COUNTING BACKWARD FROM 4.0
Industry 4.0 — i.e., the fourth industrial revolution — has been readily defined and identified. The term itself is said to have been introduced in German manufacturing circles to bundle all that was happening in the digital world into a cohesive package for an advanced level of applied manufacturing and supply chain management. The semiconductor industry is perhaps the most advanced implementer to date. But closer to home, even the FDA appears on board, starting with its acceptance and actual promotion of moving from batch to continuous manufacturing. The key now is in connecting one smart factory to another smart factory and (yes, it is coming) a drug sponsor’s procurement and supply-ordering systems to a CDMO’s production line.
“Biopharma 4.0,” then, will pull from the following disciplines/ technologies: simple and complex automation, advanced manufacturing and processing technologies, machine learning, cloud computing, ERP systems, special application programs (SAPs), manufacturing execution systems (MESs), AI, and augmented reality (AR), and of course the largest descriptor of it all, the IoT. It will be built on the shoulders of the past three industry techolutions: simple mechanization (1.0), mass production (assembly) line capabilities (2.0), and applied computing and automation (3.0).
Some of this has in fact arrived. Biopharmaceutical manufacturing already includes machines collecting process and product data, and machines at one location are starting to connect with other machines via the — yet another term — Industrial Internet of Things (IIoT). Consider the “Big Data” we collect from equipment sensors and process analytical technologies (PATs). This manufacturing data is used to communicate and analyze what is happening “in process” and uses prescriptive data analytics to predict what happens in response to changes. Sanofi, for example, recently announced the building of a vaccine manufacturing plant in Toronto that will include advances in technology, automation, simplification, analytic methods, and work environment. This is part of what the company describes as an ambition to create a slew of digital factories. But again, to get to a full 4.0, the company would have similar facilities at external manufacturers as well, and all would be connected to Sanofivia cloud-based solutions and a blockchain-like network.
For his own company, Dasburg can envision a chain of communication something along these lines:
Drug sponsor procurement software/machine ► AZ blockchain for qualified suppliers ► CDMO order processing machine ► CDMO automated processing line ► data from processing back to AZ’s MES ► data on delivery to AZ fulfillment center ► And with all that communication going on and business being done …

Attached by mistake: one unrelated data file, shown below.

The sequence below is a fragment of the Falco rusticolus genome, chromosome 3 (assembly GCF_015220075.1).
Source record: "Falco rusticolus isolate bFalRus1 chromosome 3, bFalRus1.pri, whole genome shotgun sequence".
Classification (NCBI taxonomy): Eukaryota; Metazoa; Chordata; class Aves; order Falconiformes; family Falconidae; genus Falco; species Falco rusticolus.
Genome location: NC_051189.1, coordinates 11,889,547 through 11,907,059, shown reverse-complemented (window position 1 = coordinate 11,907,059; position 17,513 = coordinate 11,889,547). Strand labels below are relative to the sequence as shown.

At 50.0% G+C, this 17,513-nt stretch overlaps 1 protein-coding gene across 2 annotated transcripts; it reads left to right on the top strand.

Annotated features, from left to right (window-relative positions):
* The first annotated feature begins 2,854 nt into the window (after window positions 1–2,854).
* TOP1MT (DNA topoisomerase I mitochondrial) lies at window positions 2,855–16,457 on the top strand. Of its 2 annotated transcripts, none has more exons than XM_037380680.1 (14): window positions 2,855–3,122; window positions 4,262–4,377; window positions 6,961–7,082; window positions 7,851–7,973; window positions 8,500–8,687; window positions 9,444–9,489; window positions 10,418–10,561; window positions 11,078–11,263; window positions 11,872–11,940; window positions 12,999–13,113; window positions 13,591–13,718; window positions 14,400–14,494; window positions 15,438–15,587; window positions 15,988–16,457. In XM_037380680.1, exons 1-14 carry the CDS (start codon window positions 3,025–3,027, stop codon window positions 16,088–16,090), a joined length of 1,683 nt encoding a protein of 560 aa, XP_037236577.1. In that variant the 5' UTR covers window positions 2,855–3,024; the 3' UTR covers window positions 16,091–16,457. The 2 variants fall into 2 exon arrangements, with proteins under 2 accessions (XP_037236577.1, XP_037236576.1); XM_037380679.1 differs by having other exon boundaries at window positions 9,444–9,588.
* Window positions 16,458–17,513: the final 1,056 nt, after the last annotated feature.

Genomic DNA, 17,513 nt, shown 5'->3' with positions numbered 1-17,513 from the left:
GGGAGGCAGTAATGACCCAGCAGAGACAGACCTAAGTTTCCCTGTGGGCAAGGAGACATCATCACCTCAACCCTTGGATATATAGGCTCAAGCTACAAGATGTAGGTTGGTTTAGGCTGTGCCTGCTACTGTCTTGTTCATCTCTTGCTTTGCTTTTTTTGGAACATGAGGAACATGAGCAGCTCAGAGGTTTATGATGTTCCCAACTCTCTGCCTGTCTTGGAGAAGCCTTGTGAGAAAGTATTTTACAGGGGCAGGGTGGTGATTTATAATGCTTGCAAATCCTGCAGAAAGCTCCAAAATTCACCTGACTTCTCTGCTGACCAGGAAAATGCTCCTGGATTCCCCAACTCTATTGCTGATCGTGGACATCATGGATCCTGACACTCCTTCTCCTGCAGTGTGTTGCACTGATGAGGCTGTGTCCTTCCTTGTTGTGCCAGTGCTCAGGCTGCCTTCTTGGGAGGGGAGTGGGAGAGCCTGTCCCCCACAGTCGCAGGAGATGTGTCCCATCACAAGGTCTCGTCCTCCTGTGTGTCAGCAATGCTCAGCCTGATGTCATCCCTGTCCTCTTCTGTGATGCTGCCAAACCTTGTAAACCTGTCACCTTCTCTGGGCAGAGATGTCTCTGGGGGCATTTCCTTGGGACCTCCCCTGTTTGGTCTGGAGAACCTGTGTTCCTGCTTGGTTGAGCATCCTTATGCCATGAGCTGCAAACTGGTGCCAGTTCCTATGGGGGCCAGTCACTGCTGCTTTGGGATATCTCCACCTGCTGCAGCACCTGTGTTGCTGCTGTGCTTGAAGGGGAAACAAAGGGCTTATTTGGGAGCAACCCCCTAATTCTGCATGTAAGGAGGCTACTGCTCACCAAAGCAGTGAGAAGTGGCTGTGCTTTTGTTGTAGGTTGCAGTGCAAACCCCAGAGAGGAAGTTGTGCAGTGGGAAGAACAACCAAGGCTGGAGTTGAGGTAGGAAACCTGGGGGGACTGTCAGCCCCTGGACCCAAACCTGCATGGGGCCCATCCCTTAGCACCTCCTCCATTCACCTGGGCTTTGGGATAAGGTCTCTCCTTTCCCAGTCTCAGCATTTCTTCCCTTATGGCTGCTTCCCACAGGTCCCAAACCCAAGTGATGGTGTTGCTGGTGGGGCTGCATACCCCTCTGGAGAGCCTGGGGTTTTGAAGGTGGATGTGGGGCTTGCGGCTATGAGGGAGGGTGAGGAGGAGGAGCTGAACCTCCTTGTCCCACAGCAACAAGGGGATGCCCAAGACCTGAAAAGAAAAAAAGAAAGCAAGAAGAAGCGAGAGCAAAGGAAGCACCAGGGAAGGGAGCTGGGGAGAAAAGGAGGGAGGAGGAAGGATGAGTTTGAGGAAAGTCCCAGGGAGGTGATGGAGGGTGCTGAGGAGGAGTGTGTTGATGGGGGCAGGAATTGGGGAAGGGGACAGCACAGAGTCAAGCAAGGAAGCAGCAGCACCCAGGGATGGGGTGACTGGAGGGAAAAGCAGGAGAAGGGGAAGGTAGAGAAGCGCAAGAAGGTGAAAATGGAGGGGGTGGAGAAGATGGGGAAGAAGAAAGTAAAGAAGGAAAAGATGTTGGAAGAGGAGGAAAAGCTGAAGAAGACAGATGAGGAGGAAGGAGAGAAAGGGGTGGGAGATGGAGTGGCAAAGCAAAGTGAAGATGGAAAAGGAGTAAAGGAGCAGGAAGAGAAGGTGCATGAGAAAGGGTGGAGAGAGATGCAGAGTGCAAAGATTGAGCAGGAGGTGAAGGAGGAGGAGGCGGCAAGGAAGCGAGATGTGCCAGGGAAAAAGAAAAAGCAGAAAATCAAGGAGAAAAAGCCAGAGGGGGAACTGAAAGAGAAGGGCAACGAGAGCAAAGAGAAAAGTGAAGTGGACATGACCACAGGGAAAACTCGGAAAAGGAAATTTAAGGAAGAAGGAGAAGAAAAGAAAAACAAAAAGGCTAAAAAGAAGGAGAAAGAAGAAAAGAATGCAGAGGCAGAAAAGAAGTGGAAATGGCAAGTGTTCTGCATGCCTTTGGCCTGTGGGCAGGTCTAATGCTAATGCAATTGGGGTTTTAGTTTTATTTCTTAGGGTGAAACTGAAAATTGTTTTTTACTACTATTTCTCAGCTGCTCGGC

HUMANS CAN RELAX
Will we biological beings have a role in this digital supply chain? Dasburg starts his reply broadly: “I’ve read in several years I won’t be holding a phone anymore because of devices in my ear that work through embedded computers in every room. Those computers will recognize me and know that I need certain information. The computers/ systems/machines will sort through all the communications that took place the day before — perhaps as many as 500,000 communications companywide — and present only those important to me for my role and position. It will all be processed via AI overnight.”
He continues: “Today we are at the same point as jet fighters. The limiting element of a tactical fighter plane and its mission is the pilot. She can’t take too many Gs and slowly processes only so much information. We have limited ability to communicate fast enough; we are the emerging biologic-limiting condition of our biobiopharma operations. We already recognize this as we use instrumentation in our batches to make processing decisions every day that are far too risky to calculate manually or to “eyeball.” Now think of our drug supply chains spread throughout the world and the increased speed we need today to make supply decisions. People can’t act fast enough to keep up with the decision making in the supply chain, especially today when zero inventory is the goal, personalized medicine the trend, and financials must drive so much of operations decision making and outsourcing.”